Marshall hit theaters on Friday, and it’s likely not at all what you thought it would be. Yes, it’s about one of the early cases of Thurgood Marshall (Chadwick Boseman) before he became the first Black Supreme Court Justice. This shoutout to Black history is part of the reason why Chance the Rapper bought out every showing of the film at two movie theaters in Chicago on Friday. He even surprised moviegoers with an impromptu panel alongside the movie’s actors. But while Marshall tells the story of one of America’s most important Black figures, it is not the intensely serious historical drama you might expect.
Sure, the movie focuses on the trial of a man, Joseph Spell (Sterling K. Brown), who was convicted of raping a white woman, Eleanor Strubing (Kate Hudson). However, the film puts a lot of focus on the man Marshall was, in addition to his work. The movie is infused with light-hearted moments that cut through the intensity of the Jim Crow-era racism. One scene in particular stands out in highlighting the Black joy and excellence of the era, and it comes with some pretty major cameos, too.
Before heading off to Bridgeport, Connecticut, to work on Spell’s case, Marshall and his wife enjoy a night at a jazz club in what I can only assume was Harlem. A singer (Andra Day) is crooning beautifully in the background. It would be much less significant if it weren’t for the company the couple is keeping. American poet, writer, and activist Langston Hughes (played by none other than Empire’s Jussie Smollett) joins them with his unnamed boyfriend. A woman walks into the club, and Hughes is clearly trying to avoid her, but in the film, at least, Marshall is a little messy and flags her over. It’s Zora Neale Hurston (played by Rozonda 'Chilli' Thomas, one third of TLC!).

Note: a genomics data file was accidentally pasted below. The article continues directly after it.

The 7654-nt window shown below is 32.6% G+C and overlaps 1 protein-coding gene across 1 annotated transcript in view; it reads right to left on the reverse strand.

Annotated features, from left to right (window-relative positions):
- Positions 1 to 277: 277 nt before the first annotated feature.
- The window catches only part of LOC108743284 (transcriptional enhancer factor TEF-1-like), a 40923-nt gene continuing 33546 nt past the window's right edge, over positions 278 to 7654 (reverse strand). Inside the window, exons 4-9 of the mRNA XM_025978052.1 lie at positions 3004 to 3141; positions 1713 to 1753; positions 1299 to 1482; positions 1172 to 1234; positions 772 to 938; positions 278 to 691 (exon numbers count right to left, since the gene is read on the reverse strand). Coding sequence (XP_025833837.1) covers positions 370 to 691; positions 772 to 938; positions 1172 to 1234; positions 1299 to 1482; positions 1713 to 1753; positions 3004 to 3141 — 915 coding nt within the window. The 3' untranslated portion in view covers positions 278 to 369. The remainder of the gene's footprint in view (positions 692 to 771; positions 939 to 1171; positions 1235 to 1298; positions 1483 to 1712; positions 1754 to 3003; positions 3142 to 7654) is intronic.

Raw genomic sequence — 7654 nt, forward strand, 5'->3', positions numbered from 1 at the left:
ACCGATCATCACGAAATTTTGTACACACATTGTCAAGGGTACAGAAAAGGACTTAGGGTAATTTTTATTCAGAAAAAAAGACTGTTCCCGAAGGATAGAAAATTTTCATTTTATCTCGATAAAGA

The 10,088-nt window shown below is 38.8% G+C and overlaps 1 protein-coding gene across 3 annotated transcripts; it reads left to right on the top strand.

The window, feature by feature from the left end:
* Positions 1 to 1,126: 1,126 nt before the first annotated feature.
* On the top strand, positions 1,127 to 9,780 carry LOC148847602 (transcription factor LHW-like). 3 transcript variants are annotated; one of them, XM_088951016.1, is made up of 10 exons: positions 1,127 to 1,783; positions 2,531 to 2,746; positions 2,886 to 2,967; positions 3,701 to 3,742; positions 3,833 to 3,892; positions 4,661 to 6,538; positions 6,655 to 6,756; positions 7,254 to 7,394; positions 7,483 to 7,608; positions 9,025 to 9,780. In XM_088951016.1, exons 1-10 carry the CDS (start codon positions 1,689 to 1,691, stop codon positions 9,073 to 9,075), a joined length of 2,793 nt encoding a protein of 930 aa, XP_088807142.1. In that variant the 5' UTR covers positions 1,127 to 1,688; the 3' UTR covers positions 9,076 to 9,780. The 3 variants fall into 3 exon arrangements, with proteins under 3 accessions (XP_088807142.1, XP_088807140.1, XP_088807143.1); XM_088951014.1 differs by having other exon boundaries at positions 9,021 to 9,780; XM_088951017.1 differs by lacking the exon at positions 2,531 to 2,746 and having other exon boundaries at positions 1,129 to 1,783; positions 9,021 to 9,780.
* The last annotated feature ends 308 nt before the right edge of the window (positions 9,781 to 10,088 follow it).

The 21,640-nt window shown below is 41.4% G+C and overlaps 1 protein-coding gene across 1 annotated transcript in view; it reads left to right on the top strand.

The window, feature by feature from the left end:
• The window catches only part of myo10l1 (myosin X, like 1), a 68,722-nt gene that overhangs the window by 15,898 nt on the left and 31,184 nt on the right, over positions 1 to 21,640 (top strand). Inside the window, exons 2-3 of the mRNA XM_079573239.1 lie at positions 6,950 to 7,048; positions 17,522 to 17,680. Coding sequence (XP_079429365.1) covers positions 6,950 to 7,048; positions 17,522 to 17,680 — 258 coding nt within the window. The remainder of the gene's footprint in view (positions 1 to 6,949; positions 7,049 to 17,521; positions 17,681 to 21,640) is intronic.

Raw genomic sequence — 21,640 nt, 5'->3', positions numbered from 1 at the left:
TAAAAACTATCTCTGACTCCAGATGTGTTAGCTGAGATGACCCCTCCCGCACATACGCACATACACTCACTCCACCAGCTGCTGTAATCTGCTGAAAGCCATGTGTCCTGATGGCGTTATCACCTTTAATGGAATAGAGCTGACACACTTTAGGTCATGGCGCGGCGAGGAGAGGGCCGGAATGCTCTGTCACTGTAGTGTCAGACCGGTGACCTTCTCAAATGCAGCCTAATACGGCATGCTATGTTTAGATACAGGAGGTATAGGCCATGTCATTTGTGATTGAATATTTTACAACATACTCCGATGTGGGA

Many people know the importance of these two writers in literary history. But only connoisseurs of African-American literature are also aware of the tale of their close friendship, which came to an end over Mule Bone, a play they worked on together. It is rumored that Hurston may have had romantic feelings for Hughes that weren’t reciprocated because of his sexual preferences. That this scene in Marshall unfolded with expert shade and pettiness was a brilliant inclusion.
Chatting with Boseman about the epic scene that caused me to light up during an advanced screening, he offered more context on why it matters. “The scene is important in the movie because you need to see what [Marshall is] giving up,” he explained. “You need to see that he’s not running around in Oklahoma to Birmingham to Bridgeport doing this because he doesn’t have a life. He actually has one of the coolest lives you could possibly imagine.” Hurston and Hughes were staples of the Harlem Renaissance. Their writings on the Black experience were as well-received and championed as contemporary projects like Issa Rae’s Insecure and Donald Glover’s Atlanta. Boseman notes that Marshall made good friends with “some of the coolest people and artists in the world.” He sacrifices this to provide legal defense for Black people in parts of the country where it was downright dangerous to do so.
This jazz club scene felt like a historic rendering of the Instagram and Twitter photos that go viral when celebrities get together at award shows to take pictures. I only wish I had been able to double tap.